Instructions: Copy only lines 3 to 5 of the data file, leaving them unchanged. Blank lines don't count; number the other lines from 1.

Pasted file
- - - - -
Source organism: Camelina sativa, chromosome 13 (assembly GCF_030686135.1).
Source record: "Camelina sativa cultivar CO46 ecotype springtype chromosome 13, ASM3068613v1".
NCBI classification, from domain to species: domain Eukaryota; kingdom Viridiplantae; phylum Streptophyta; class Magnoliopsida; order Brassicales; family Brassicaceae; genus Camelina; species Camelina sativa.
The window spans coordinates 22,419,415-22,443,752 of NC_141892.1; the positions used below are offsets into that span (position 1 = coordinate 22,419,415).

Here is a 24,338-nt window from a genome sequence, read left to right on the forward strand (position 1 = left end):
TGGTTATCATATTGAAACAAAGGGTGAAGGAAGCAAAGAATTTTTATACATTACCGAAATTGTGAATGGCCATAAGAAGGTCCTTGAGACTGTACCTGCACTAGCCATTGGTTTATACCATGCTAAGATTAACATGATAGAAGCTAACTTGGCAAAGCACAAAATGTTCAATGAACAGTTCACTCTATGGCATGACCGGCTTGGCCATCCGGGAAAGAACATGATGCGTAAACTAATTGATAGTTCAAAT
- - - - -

NCBI classification, from domain to species: domain Eukaryota; kingdom Viridiplantae; phylum Streptophyta; class Magnoliopsida; order Brassicales; family Brassicaceae; genus Camelina; species Camelina sativa.
The window spans coordinates 22,419,415-22,443,752 of NC_141892.1; the positions used below are offsets into that span (position 1 = coordinate 22,419,415).

Here is a 24,338-nt window from a genome sequence, read left to right on the forward strand (position 1 = left end):